Every child is different. From their minds to mood swings, every child follows a different pattern. But if we take an instance of the pre-adolescence phase, then every other parent has a common issue.
“Our kids don’t listen to us.”
It is one of the common sayings by parents. If you are reading this and you are a parent, then you must be aware of the responsibilities that accompany you while handling your pre-teenagers. You might have faced situations where your children act distant from you because of extra love and care.
The age between nine to twelve years is a bit tricky. It is a period of transition where children have not come out from their cocoons but want to live a life of a butterfly.
Let’s try to understand why they act differently.
A period of transition- Pre-adolescence phase
As a parent, you might have felt that the new gadgets and friends have acted as an unexpected replacement for your goodnight kisses and bedtime stories. You might have experienced that the day starts with a nagging alarm sound and ends with a closed locked door. You also have felt that they don’t need your cuddles anymore, and their focus has shifted more towards looking after their own personal needs. Be it making new pals or going for group discussions at a friend’s house, their entire mindset has changed, and it is not what you expected as parents.
So let’s be clear on this perspective that it is very natural for them to act differently.
Till now, your children were seeing, understanding, and learning the world through your eyes, but now they are trying to start from scratch. They are experiencing a different world inside out, which is a major cause for acting differently.
However, this blog will cover some useful parenting tips which will help you to look after your pre-teens.
1. Give them their personal time
As your pre-teens now need their own time, your affection and too much involvement might bother them. For a while, try to give them their own personal time. Don’t force them to spend time with you. Observe their behaviour, learn what new changes they are experiencing, and give them a free hand in choosing what they need.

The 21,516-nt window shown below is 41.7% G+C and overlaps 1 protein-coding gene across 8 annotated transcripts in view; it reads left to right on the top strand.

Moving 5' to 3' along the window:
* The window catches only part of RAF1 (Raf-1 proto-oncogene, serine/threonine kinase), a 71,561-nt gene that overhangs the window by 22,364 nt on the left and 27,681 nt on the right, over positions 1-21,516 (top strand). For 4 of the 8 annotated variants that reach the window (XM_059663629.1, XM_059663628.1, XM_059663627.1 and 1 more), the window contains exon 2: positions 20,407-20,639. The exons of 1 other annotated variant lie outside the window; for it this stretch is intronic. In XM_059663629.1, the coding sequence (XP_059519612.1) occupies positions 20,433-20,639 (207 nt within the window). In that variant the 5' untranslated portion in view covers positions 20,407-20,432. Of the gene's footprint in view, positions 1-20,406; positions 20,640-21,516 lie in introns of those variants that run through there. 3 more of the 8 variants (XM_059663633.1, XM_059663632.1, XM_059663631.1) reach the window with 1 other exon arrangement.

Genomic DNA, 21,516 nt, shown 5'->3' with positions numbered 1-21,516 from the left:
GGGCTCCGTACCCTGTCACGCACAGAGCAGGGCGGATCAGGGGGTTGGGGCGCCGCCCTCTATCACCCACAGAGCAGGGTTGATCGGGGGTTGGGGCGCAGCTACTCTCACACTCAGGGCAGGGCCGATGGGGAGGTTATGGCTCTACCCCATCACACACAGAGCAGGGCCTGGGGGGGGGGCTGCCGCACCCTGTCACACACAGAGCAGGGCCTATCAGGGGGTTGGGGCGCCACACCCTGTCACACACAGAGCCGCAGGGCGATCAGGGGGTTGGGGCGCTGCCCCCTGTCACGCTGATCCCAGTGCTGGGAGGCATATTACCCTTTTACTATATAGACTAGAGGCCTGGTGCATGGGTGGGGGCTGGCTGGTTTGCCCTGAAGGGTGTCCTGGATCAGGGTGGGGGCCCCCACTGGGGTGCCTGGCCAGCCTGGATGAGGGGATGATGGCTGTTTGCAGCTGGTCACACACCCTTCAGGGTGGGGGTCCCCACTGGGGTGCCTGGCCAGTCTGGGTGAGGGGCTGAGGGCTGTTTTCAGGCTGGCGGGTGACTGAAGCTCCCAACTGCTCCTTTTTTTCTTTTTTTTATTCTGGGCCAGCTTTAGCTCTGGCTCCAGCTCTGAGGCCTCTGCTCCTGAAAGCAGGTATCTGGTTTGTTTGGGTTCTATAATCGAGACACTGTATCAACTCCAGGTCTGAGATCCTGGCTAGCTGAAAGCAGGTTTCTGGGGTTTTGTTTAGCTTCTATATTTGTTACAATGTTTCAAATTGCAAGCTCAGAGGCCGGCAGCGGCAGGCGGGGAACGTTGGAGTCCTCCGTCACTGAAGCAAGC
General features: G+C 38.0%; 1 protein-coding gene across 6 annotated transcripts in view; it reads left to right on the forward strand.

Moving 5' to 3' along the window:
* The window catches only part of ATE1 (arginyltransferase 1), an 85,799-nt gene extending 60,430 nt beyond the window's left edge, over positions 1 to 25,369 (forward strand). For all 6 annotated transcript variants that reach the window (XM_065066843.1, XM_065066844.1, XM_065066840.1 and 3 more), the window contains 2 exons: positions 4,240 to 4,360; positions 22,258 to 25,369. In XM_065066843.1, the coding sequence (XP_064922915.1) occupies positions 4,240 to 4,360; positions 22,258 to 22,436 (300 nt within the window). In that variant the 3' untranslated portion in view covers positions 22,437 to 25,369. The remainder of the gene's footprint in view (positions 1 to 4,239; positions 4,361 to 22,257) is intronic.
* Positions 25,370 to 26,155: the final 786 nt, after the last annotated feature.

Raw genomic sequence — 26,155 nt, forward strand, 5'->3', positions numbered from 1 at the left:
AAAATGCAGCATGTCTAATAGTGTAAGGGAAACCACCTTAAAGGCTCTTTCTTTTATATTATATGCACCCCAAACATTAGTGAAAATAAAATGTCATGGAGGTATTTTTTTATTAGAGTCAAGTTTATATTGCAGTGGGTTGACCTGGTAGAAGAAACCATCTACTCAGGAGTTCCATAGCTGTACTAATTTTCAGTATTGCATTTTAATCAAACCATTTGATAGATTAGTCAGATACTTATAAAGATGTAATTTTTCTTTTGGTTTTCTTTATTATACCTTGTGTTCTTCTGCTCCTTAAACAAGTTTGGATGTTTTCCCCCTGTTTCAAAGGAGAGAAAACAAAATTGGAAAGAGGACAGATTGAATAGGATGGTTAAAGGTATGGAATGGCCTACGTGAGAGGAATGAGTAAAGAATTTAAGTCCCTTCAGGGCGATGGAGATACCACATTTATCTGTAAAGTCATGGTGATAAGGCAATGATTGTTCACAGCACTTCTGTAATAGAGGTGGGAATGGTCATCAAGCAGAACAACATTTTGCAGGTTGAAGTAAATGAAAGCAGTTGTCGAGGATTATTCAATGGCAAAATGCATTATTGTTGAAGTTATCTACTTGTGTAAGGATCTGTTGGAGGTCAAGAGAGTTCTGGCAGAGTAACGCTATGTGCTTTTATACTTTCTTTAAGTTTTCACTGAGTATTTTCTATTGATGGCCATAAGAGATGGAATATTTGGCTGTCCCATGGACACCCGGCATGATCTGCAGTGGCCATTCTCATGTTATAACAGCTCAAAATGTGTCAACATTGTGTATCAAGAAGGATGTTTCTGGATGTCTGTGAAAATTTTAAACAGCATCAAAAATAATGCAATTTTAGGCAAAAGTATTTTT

It might be apprehensive for you at first, but ‘you cannot cage someone you love.’
2. Step in their shoes
For once, try to step into their comfort zone and think like your children. Try to understand their needs and requirements and try to mould like them. For once, try to attain a mindset like your children and become a pre-teenager for a while.
Maybe, stepping into their ideologies would make you understand why they are acting differently.
Must Read: 5 Morning Practices for Students to Follow
3. Set special time with your children
Try to set a day prior to the weekend with your pre-teens. It will also give them space to spend time with their friends and will also allow you to know them. Don’t drag your responsibilities and wishes on them as they are in a state where they will reject your idea and the entire conversation will turn into a conflict.
Instead, try to befriend them in their style. Read or watch the book or show that interest them. You can also incorporate any extra-curricular activity in which they are excellent. Try to bring healthy discussion aboard and spend quality time with them to know their side of the story.
4. Educate them about the societal norms
The world is now changing. Don’t be afraid to talk to your teens about taboos in society. Be open and discuss the things they need to know. Try to educate your girls about menstruation, hormonal changes, and good and bad touch. Also, educate your boys about menstruation about girls and how it is a natural phenomenon. Be supportive of their emotions, too, as it’s okay for them to cry and express themselves. Don’t let your boys suppress the emotions they are experiencing.
Educate your pre-teens about sex education, drugs, and alcohol. It is their growing stage and will help them in the future.
5. Give them a listening ear
Listening can heal any wound. Your helping hand and caring heart can be secondary to your pre-teens, but your listening ear can help you to handle and know them better. Try to listen to what they have to say. Be it about their academics or mental health issues. lend them a listening ear.
It will assure your children that they have someone to rely on! They might feel connected to you again after you listen to their demands and problems.
6. Don’t be over-protective and judgemental
We know it is new for you to see the new side of your children, but being picky and choosy will not help you. Being over-protective of them will make them more distant.
For a while, try to avoid heated arguments with your kids and try to be submissive. Throw a light of your opinions on them, but don’t force them to follow. Try an indirect approach and educate them but don’t become over-protective. Don’t judge the clothes they wear or the friends they make. It might push them away from you.
7. Take guidance if needed
As the new changes are difficult to adapt; hence, try to take help from a counsellor if required. They will help you to deal with your pre-teenagers in a better way.
Things are difficult, but they are not impossible. Give them a little time to adapt and explore.
Surely, things will get better.